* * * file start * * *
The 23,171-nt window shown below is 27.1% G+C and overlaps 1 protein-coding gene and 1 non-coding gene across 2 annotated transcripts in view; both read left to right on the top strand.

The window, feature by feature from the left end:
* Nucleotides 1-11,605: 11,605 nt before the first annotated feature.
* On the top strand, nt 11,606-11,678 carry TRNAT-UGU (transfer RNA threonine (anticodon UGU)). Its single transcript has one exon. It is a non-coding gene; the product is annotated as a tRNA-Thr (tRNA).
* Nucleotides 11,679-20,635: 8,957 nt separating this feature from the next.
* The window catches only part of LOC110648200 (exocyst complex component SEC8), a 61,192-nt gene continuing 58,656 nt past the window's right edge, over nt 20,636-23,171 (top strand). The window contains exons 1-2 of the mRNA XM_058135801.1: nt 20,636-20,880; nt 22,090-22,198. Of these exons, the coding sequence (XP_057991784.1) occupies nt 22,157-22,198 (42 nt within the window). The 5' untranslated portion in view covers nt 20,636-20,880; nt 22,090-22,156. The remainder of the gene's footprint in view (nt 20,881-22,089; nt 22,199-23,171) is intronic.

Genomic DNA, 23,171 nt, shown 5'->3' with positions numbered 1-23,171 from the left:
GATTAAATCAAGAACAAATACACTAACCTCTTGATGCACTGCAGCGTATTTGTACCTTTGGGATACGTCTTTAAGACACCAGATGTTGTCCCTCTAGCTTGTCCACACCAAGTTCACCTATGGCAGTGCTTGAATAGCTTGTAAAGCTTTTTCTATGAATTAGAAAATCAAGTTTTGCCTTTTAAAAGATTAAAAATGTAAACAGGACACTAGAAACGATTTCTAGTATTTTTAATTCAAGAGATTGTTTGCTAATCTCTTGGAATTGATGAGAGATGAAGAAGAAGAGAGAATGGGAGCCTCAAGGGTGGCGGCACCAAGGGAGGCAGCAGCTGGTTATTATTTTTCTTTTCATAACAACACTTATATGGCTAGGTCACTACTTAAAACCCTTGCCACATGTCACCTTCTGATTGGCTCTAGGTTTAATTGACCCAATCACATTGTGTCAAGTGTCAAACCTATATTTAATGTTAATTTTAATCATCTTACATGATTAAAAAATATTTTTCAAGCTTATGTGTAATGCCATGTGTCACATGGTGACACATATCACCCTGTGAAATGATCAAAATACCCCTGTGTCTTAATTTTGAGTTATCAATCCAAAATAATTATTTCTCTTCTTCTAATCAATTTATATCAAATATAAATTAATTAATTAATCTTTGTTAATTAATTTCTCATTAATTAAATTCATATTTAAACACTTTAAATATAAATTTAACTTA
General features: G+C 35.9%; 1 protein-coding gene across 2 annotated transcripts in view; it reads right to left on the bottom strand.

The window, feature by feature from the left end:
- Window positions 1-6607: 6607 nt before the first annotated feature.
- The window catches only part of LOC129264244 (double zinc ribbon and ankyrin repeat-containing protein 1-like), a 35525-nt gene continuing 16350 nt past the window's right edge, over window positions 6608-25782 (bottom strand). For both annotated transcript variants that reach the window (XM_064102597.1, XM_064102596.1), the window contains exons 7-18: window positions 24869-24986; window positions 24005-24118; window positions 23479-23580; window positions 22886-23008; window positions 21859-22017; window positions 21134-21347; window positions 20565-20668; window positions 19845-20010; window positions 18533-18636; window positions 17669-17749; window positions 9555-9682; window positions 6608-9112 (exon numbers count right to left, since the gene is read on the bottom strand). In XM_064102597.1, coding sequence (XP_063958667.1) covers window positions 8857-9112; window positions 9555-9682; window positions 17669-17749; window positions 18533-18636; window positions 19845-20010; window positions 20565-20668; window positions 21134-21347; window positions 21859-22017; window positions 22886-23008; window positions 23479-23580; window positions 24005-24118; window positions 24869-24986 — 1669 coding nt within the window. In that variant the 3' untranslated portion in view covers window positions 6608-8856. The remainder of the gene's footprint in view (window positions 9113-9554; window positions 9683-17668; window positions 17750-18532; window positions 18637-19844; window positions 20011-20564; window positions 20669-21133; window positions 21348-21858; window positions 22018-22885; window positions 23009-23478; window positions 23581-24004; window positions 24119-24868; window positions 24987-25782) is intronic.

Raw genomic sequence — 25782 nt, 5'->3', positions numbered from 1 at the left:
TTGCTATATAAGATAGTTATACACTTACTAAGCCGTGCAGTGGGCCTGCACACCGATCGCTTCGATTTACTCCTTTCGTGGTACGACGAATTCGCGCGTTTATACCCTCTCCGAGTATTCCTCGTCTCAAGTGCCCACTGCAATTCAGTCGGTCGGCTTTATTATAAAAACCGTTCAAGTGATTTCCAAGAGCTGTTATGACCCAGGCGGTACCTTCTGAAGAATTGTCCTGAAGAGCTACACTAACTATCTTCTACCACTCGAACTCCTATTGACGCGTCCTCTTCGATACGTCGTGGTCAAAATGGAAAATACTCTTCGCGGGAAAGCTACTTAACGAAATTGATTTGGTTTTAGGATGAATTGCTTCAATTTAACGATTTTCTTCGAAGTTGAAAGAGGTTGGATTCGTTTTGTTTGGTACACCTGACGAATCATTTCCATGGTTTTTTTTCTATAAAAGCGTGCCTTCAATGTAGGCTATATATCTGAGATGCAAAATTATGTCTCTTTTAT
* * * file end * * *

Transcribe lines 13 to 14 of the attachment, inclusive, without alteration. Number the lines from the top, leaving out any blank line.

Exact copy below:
Raw genomic sequence — 25782 nt, 5'->3', positions numbered from 1 at the left:
TTGCTATATAAGATAGTTATACACTTACTAAGCCGTGCAGTGGGCCTGCACACCGATCGCTTCGATTTACTCCTTTCGTGGTACGACGAATTCGCGCGTTTATACCCTCTCCGAGTATTCCTCGTCTCAAGTGCCCACTGCAATTCAGTCGGTCGGCTTTATTATAAAAACCGTTCAAGTGATTTCCAAGAGCTGTTATGACCCAGGCGGTACCTTCTGAAGAATTGTCCTGAAGAGCTACACTAACTATCTTCTACCACTCGAACTCCTATTGACGCGTCCTCTTCGATACGTCGTGGTCAAAATGGAAAATACTCTTCGCGGGAAAGCTACTTAACGAAATTGATTTGGTTTTAGGATGAATTGCTTCAATTTAACGATTTTCTTCGAAGTTGAAAGAGGTTGGATTCGTTTTGTTTGGTACACCTGACGAATCATTTCCATGGTTTTTTTTCTATAAAAGCGTGCCTTCAATGTAGGCTATATATCTGAGATGCAAAATTATGTCTCTTTTAT